|The Earliest Clan History In The Highlands Of Scotland|
In Scotland, the clan system is believed to have come into existence even prior to the notion of ‘Scotland’ itself. Frank Adam, in his masterful work, The Clans, Septs, And Regiments Of The Scottish Highlands, hints that the origins of the Scottish clans might have begun in the kingdom of the Picts, a Celtic tribe that flourished in the mountainous region that would become the Scottish Highlands. In that book he stated: “This Pictish nation, which was strongly clannish, even in prehistoric times, which adopted Christianity intertwined with clan totemism, and which resolutely favoured the panelled cross, is that which became the basis of the Scottish nation...” Speaking of the Roman Occupation of the British Isles, and more specifically of the period of the Fourth Century, A.D., Adam noted that: “The two leading clans in Alba or Caledonia had by this time come to be the Orc (the Boar Clan) and the Cats (the Cat Clan).”
Fitzroy Maclean, in his book, Highlanders – A History Of The Scottish Clans, was of the opinion that the clan system was brought to Alba in the year 498AD from the Irish kingdom of Dal Riata by the three sons of Erc: Fergus Mor, Angus, and Loarn. [Other sources give the date as 501AD.] According to Maclean, “True to the tribal system they had brought with them from Ireland, the sons of Erc and their descendants divided the kingdom they had conquered between families and groups of families. These were called tuath or cinel, meaning kindred, or clann, meaning children.” (The kingdom they founded on Alba took the variant spelling of Dal Riada.) Many of the clans which are heralded today as ‘ancient’ tend to trace their origin with the sons of Erc.
One of the most distinct features of the tuath that the sons of Erc brought from their Irish kingdom of Dal Riata was that of the concept of the fine or family, at the center of which was the derbhfine or the true kin. The fine consisted of individual, property-owning family units within the kindred or clan. The derbhfine consisted of the direct descendants of a common great-grandfather, and it was the concept of the derbhfine that controlled lines of succession.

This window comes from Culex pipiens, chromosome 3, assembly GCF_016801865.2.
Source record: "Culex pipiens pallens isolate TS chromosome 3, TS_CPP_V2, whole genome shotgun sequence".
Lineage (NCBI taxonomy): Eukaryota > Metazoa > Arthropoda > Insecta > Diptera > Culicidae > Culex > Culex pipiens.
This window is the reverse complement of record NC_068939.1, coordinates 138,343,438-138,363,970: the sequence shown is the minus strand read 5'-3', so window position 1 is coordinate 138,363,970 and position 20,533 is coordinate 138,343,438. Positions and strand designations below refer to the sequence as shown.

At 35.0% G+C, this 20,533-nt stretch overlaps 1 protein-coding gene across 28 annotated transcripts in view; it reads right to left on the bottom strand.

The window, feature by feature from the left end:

The first mention of the clans in a public record was that of the records of the Scottish Parliament for the year 1587. In an Act of Parliament in that year, a Roll of the Names of the Landislordis and Baillis of Landis in the Hielandis and Ilis listed the clans then causing trouble in the Highlands and Western Isles.
Because of the lack of records to provide an accurate count, along with the transient nature of the allegiance of some of the emerging clans, it has been estimated that there were only between thirty six and fifty actual clans in existence prior to the Eighteenth Century. So prior to the Sixteenth Century there would not have been even that many in existence. At the Battle of Bannockburn, in 1314, the Bruce’s army consisted of clansmen representing twenty-one clans: Cameron, Campbell, Drummond, Fraser, Grant, Macdonald, Macfarlane, MacGregor, Mackay, Mackenzie, Mackintosh, Maclean, Macpherson, Morrison, Munro, Murray, Robertson, Ross, Sinclair, Stewart, and Sutherland. There were also three clans who supported Edward in that battle: Cumming, MacDougall, and MacNab.
During the 1400s and 1500s an interest in genealogy became widespread as the clans of the Scottish Highlands attempted to ‘legitimize’ their descent from the High Kings, the Ard Ri, of Ireland. I.F. Grant and Hugh Cheape in their book, Periods in Highland History, suggested that with the decline of Norse power over certain regions of Scotland, many clans, which previously had to accede to Norse overlords, wanted to prove their allegiance to their Gaelic cousins in Ireland. Genealogies were written up at that time which carried the clan's history back not only to the Dal Riata kingdom, but even further back to the kings of Scythia in Asia Minor.